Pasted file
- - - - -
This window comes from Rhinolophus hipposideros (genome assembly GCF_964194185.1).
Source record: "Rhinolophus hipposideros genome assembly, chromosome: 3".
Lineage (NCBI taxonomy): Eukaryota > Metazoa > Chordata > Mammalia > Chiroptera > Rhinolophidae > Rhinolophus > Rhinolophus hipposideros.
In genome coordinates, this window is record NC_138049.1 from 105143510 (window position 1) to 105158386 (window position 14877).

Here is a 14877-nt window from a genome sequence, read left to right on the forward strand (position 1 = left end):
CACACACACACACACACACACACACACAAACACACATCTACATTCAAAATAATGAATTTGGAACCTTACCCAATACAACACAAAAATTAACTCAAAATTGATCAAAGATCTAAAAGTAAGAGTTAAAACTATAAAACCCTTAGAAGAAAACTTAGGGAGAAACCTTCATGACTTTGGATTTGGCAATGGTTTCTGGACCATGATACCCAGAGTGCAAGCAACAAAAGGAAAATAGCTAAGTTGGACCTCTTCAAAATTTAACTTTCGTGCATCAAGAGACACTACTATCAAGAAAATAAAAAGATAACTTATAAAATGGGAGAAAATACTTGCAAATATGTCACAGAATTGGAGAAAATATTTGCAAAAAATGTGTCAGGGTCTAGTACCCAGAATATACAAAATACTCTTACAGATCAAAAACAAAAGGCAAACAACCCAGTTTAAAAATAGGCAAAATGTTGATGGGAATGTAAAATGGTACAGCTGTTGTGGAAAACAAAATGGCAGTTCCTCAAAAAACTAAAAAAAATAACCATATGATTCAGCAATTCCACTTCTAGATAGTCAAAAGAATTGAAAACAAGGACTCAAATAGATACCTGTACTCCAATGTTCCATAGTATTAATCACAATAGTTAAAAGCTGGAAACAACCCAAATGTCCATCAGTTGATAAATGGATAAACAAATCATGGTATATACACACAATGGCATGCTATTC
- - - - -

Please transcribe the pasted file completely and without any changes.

This window comes from Rhinolophus hipposideros (genome assembly GCF_964194185.1).
Source record: "Rhinolophus hipposideros genome assembly, chromosome: 3".
Lineage (NCBI taxonomy): Eukaryota > Metazoa > Chordata > Mammalia > Chiroptera > Rhinolophidae > Rhinolophus > Rhinolophus hipposideros.
In genome coordinates, this window is record NC_138049.1 from 105143510 (window position 1) to 105158386 (window position 14877).

Here is a 14877-nt window from a genome sequence, read left to right on the forward strand (position 1 = left end):
CACACACACACACACACACACACACACAAACACACATCTACATTCAAAATAATGAATTTGGAACCTTACCCAATACAACACAAAAATTAACTCAAAATTGATCAAAGATCTAAAAGTAAGAGTTAAAACTATAAAACCCTTAGAAGAAAACTTAGGGAGAAACCTTCATGACTTTGGATTTGGCAATGGTTTCTGGACCATGATACCCAGAGTGCAAGCAACAAAAGGAAAATAGCTAAGTTGGACCTCTTCAAAATTTAACTTTCGTGCATCAAGAGACACTACTATCAAGAAAATAAAAAGATAACTTATAAAATGGGAGAAAATACTTGCAAATATGTCACAGAATTGGAGAAAATATTTGCAAAAAATGTGTCAGGGTCTAGTACCCAGAATATACAAAATACTCTTACAGATCAAAAACAAAAGGCAAACAACCCAGTTTAAAAATAGGCAAAATGTTGATGGGAATGTAAAATGGTACAGCTGTTGTGGAAAACAAAATGGCAGTTCCTCAAAAAACTAAAAAAAATAACCATATGATTCAGCAATTCCACTTCTAGATAGTCAAAAGAATTGAAAACAAGGACTCAAATAGATACCTGTACTCCAATGTTCCATAGTATTAATCACAATAGTTAAAAGCTGGAAACAACCCAAATGTCCATCAGTTGATAAATGGATAAACAAATCATGGTATATACACACAATGGCATGCTATTC